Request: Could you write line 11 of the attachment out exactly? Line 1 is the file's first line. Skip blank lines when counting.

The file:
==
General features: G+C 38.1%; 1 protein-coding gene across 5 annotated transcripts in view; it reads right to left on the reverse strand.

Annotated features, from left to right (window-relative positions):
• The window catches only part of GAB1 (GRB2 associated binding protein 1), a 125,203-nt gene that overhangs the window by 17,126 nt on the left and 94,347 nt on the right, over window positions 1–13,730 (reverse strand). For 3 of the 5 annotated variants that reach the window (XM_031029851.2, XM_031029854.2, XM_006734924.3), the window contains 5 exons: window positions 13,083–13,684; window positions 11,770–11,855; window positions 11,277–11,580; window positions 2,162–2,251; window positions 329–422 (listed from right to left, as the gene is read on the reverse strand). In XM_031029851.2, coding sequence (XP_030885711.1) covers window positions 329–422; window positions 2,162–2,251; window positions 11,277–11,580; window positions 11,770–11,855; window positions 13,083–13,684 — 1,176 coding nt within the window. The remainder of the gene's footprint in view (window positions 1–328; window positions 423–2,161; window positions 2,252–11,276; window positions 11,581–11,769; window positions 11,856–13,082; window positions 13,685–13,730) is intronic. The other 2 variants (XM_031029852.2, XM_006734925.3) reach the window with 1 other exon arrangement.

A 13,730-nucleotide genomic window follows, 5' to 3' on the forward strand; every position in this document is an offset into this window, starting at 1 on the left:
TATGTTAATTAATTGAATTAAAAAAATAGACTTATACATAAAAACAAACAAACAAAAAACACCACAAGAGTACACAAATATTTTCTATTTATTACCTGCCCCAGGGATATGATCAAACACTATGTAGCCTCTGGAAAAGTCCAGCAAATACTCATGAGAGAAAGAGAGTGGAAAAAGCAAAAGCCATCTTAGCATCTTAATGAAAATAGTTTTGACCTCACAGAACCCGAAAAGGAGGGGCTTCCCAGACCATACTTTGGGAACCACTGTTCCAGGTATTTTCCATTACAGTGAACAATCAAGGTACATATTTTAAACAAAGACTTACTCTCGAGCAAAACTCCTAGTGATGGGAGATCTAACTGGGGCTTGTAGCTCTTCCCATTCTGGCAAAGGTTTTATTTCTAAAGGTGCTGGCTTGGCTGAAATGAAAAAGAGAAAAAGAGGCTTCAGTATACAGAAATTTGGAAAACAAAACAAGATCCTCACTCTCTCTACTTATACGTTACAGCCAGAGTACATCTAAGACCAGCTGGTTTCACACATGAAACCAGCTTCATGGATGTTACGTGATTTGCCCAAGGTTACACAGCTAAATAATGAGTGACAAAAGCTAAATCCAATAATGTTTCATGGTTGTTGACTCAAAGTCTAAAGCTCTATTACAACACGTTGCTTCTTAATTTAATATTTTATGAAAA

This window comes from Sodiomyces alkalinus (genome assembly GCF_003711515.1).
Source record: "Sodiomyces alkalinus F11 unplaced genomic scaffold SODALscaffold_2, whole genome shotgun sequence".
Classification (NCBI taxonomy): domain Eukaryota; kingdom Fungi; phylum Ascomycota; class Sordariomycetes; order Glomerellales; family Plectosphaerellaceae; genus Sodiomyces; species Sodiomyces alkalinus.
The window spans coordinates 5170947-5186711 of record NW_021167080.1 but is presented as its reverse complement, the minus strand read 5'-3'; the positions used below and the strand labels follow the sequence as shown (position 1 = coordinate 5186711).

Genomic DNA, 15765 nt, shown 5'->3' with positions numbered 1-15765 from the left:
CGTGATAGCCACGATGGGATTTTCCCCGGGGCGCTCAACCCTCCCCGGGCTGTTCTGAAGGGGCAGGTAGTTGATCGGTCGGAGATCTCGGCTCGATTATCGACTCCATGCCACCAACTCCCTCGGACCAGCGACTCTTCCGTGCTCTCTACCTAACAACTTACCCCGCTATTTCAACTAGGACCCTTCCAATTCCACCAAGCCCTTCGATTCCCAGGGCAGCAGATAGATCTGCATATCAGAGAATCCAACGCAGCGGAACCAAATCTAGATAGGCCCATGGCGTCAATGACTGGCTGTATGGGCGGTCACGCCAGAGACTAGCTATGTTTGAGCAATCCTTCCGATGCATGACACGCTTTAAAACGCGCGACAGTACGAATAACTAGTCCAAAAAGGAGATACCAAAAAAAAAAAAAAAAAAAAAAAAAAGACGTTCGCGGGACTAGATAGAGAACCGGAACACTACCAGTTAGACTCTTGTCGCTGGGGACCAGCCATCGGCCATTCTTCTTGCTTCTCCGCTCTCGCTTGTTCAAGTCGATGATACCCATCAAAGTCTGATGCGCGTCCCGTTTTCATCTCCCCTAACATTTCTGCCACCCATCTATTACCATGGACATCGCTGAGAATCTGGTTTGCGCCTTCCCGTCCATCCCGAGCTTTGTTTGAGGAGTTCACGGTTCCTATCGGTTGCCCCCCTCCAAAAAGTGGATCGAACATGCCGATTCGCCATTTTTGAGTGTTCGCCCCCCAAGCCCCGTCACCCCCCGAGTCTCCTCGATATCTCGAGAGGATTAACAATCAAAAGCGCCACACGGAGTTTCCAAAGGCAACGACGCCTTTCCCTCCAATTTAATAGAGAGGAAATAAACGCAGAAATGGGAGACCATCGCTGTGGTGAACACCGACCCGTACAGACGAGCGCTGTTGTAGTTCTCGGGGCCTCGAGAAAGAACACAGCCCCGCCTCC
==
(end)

CGTGATAGCCACGATGGGATTTTCCCCGGGGCGCTCAACCCTCCCCGGGCTGTTCTGAAGGGGCAGGTAGTTGATCGGTCGGAGATCTCGGCTCGATTATCGACTCCATGCCACCAACTCCCTCGGACCAGCGACTCTTCCGTGCTCTCTACCTAACAACTTACCCCGCTATTTCAACTAGGACCCTTCCAATTCCACCAAGCCCTTCGATTCCCAGGGCAGCAGATAGATCTGCATATCAGAGAATCCAACGCAGCGGAACCAAATCTAGATAGGCCCATGGCGTCAATGACTGGCTGTATGGGCGGTCACGCCAGAGACTAGCTATGTTTGAGCAATCCTTCCGATGCATGACACGCTTTAAAACGCGCGACAGTACGAATAACTAGTCCAAAAAGGAGATACCAAAAAAAAAAAAAAAAAAAAAAAAAAGACGTTCGCGGGACTAGATAGAGAACCGGAACACTACCAGTTAGACTCTTGTCGCTGGGGACCAGCCATCGGCCATTCTTCTTGCTTCTCCGCTCTCGCTTGTTCAAGTCGATGATACCCATCAAAGTCTGATGCGCGTCCCGTTTTCATCTCCCCTAACATTTCTGCCACCCATCTATTACCATGGACATCGCTGAGAATCTGGTTTGCGCCTTCCCGTCCATCCCGAGCTTTGTTTGAGGAGTTCACGGTTCCTATCGGTTGCCCCCCTCCAAAAAGTGGATCGAACATGCCGATTCGCCATTTTTGAGTGTTCGCCCCCCAAGCCCCGTCACCCCCCGAGTCTCCTCGATATCTCGAGAGGATTAACAATCAAAAGCGCCACACGGAGTTTCCAAAGGCAACGACGCCTTTCCCTCCAATTTAATAGAGAGGAAATAAACGCAGAAATGGGAGACCATCGCTGTGGTGAACACCGACCCGTACAGACGAGCGCTGTTGTAGTTCTCGGGGCCTCGAGAAAGAACACAGCCCCGCCTCC